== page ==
Beyond the full country versions, SAP ERP HCM also offers several localized and country-specific ESS scenarios, which enable employees around the globe to efficiently complete routine HR tasks. For all standard country versions, international scenarios — including an address change, bank account change, or addition of dependents — are localized and supported. Each country version also includes country-specific functions, such as W4 tax form changes for the US. Across all versions, this adds up to more than 100 ESS scenarios.

Special Functionalities for Global Employees

More and more employees are spending part of their working life in a different country — or countries. To support these "global employees," SAP has offered robust standard HR functionality in SAP ERP HCM since the SAP R/3 Enterprise release. This functionality, called Global Employment, supports HR tasks in both the "home" and "host" countries to enable a smooth transition for employees working across borders, and it contains three main components:

1. Person ID — The person ID is a unique identifier that's always associated with an employee, no matter where in the world that employee is working. This ID allows you to combine all information related to an employee across different countries. The person ID is stored as an infotype (0709) and allows you to use an alphanumeric 20-character key to securely and uniquely identify your employees.

For companies evaluating these functionalities for global employees, start by implementing the person ID. Then, determine if and when you'd like to employ the other functionalities.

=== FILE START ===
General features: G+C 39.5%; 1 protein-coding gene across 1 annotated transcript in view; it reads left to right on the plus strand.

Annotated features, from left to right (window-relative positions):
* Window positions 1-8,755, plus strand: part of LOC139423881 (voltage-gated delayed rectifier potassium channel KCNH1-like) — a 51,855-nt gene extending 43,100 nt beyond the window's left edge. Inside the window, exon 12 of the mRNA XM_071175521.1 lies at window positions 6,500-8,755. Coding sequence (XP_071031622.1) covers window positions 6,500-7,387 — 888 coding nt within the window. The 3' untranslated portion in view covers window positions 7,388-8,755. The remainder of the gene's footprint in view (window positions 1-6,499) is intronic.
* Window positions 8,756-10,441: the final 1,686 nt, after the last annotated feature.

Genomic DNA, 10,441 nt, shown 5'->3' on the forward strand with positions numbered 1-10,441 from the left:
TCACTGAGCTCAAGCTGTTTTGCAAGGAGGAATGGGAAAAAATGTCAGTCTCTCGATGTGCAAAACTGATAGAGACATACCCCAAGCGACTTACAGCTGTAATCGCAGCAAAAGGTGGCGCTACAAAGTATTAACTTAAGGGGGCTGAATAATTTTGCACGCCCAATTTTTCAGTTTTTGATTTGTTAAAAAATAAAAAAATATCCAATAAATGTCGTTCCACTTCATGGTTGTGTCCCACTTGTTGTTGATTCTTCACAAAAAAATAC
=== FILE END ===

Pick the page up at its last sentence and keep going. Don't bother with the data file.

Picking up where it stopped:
My recommendation for companies evaluating these global employee functionalities is to start here, by implementing the person ID functionality. Then, determine if and when you'd like to employ the other functionalities. The person ID isn't a big-budget improvement, and you'll see a quick value-add and ROI within your organization, since global employees will no longer have to remember new personnel numbers from country to country. HR teams will no longer face confusion about whether this John W. Smith working in Germany is the same John W. Smith on the US payroll.

Keep in mind that the traditional personnel number remains the unique key inside one country for the contractual relationship between employee and employer, but that the person ID is the universal link between an employee's various personnel numbers; Figure 3 shows the relationship between the person ID and the personnel number.

Figure 3
An employee can have only one person ID, which is then linked to that employee's personnel numbers for any countries in which that employee works

2. Management of Global Employees — The Management of Global Employees functionality supports companies trying to plan a global assignment. It allows you to store all assignment-related data, including the assignment type (whether it's long-term or short-term, for example), assignment duration, and even information about any family members who are involved in relocation.

Consider an employee that will be sent abroad to work on a long-term project. A global HR department — often a separate team outside of the typical HR organization — starts planning the HR logistics associated with this assignment. This HR team can enter all the information about the assignment into the HCM system to calculate compensation.

The system will create a checklist of all tasks (say, applying for a visa) that must be completed. When the start date of the assignment arrives, HR can activate the assignment in the host country and make any changes necessary in the home country. As these actions include country-specific tasks, such as securing social security information, they will likely be done by various users responsible for both the home and host countries.